• The numbers represent a strong leap forward for the service, which launched in October 2016. But in the bigger race to tie down consumers making the move to streaming services with recurring subscriptions, Amazon appears still to lag behind Apple Music, which last summer said it passed 60 million paying users (no updated numbers since), and Spotify, which as of last quarter said it had 248 million users globally, 113 million of them paying.
  • Amazon does not break out how many users are in each of its tiers, although we are asking and will update if we learn more. The overall figure, Amazon said, includes growth of more than 50% of users in the U.S., U.K., Germany and Japan subscribing to Amazon Music Unlimited, which includes HD-quality tracks for about 50 million songs. Other countries without HD-quality where Amazon Music is available include France, Italy, Spain and Mexico, and it notes that customers more than doubled in these four countries. It also recently launched services in Brazil.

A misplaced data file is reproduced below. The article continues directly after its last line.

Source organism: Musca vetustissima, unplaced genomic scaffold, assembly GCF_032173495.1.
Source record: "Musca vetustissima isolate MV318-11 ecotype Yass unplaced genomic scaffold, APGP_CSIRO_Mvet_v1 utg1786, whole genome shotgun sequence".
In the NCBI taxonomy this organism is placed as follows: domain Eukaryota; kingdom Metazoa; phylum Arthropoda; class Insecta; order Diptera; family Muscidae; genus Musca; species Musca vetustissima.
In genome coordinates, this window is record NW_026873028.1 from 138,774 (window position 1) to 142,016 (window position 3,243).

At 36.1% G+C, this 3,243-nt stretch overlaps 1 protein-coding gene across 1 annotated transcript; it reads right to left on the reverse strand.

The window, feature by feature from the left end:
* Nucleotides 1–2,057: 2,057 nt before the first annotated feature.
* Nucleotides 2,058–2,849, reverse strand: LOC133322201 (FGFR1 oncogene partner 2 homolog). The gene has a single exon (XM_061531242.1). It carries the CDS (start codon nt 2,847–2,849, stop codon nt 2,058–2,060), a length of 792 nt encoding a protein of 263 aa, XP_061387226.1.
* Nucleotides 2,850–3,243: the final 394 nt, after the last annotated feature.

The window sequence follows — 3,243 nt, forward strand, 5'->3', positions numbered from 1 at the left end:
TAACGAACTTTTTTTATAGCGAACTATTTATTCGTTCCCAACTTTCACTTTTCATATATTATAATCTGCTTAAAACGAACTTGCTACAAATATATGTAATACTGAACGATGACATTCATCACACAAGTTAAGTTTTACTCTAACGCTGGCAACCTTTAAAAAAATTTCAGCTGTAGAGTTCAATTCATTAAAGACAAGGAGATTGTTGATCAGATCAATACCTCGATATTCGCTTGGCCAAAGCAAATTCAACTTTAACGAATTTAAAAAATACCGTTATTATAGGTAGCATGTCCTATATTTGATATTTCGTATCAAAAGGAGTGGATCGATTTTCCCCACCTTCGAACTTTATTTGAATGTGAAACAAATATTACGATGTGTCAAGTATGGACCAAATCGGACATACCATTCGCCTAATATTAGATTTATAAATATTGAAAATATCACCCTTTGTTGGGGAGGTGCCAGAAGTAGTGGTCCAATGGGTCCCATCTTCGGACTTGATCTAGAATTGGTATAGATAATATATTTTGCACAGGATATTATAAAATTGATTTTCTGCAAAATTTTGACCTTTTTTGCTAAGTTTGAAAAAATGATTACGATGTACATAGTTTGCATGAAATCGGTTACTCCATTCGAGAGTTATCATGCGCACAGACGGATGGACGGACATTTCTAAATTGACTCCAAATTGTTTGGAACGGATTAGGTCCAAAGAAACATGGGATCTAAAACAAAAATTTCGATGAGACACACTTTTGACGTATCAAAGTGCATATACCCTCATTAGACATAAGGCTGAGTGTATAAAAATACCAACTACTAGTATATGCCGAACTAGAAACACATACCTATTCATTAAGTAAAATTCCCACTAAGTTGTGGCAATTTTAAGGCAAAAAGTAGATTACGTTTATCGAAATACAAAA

10. Boeing partners with Tactical Robotics to develop VTOL tech

  • Boeing has signed a new agreement with Israel-based Tactical Robotics, an exploratory deal that will see the two companies work together jointly on “developing, producing and marketing” aircraft with vertical take-off and landing (VTOL) capabilities based on Tactical Robotics’ “Fancraft” enclosed rotor technology.
  • Already, the Urban Aeronautics-owned Tactical Robotics has developed “Cormorant,” an autonomous flying car vehicle that has the footprint of roughly a Humvee, but that can take off and land vertically thanks to its Fancraft rotors. Unlike open rotors, these are placed inside ducts, which provide advantages both in terms of directing airflow and providing enhanced safety for anyone around the vehicle because they’re mostly covered. This new arrangement between the two companies will begin with exploring options for Cormorant in terms of production and deployment for potential applications, including disaster response.